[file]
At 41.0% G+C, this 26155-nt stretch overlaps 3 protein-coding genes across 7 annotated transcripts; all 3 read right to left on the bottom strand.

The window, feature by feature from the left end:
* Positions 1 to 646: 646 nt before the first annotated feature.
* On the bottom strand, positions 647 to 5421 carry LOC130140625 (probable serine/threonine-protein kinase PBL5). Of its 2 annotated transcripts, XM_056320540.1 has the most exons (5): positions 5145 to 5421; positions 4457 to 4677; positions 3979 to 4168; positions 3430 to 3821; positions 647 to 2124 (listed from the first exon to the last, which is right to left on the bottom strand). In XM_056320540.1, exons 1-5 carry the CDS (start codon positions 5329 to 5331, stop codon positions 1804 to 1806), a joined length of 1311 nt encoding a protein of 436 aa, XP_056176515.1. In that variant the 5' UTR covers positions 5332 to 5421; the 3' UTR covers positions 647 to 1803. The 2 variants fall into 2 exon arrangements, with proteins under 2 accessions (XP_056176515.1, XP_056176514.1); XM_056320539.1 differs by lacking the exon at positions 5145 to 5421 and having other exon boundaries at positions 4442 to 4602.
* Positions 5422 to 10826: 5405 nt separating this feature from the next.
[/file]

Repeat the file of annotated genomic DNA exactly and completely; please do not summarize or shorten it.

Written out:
At 41.0% G+C, this 26155-nt stretch overlaps 3 protein-coding genes across 7 annotated transcripts; all 3 read right to left on the bottom strand.

The window, feature by feature from the left end:
* Positions 1 to 646: 646 nt before the first annotated feature.
* On the bottom strand, positions 647 to 5421 carry LOC130140625 (probable serine/threonine-protein kinase PBL5). Of its 2 annotated transcripts, XM_056320540.1 has the most exons (5): positions 5145 to 5421; positions 4457 to 4677; positions 3979 to 4168; positions 3430 to 3821; positions 647 to 2124 (listed from the first exon to the last, which is right to left on the bottom strand). In XM_056320540.1, exons 1-5 carry the CDS (start codon positions 5329 to 5331, stop codon positions 1804 to 1806), a joined length of 1311 nt encoding a protein of 436 aa, XP_056176515.1. In that variant the 5' UTR covers positions 5332 to 5421; the 3' UTR covers positions 647 to 1803. The 2 variants fall into 2 exon arrangements, with proteins under 2 accessions (XP_056176515.1, XP_056176514.1); XM_056320539.1 differs by lacking the exon at positions 5145 to 5421 and having other exon boundaries at positions 4442 to 4602.
* Positions 5422 to 10826: 5405 nt separating this feature from the next.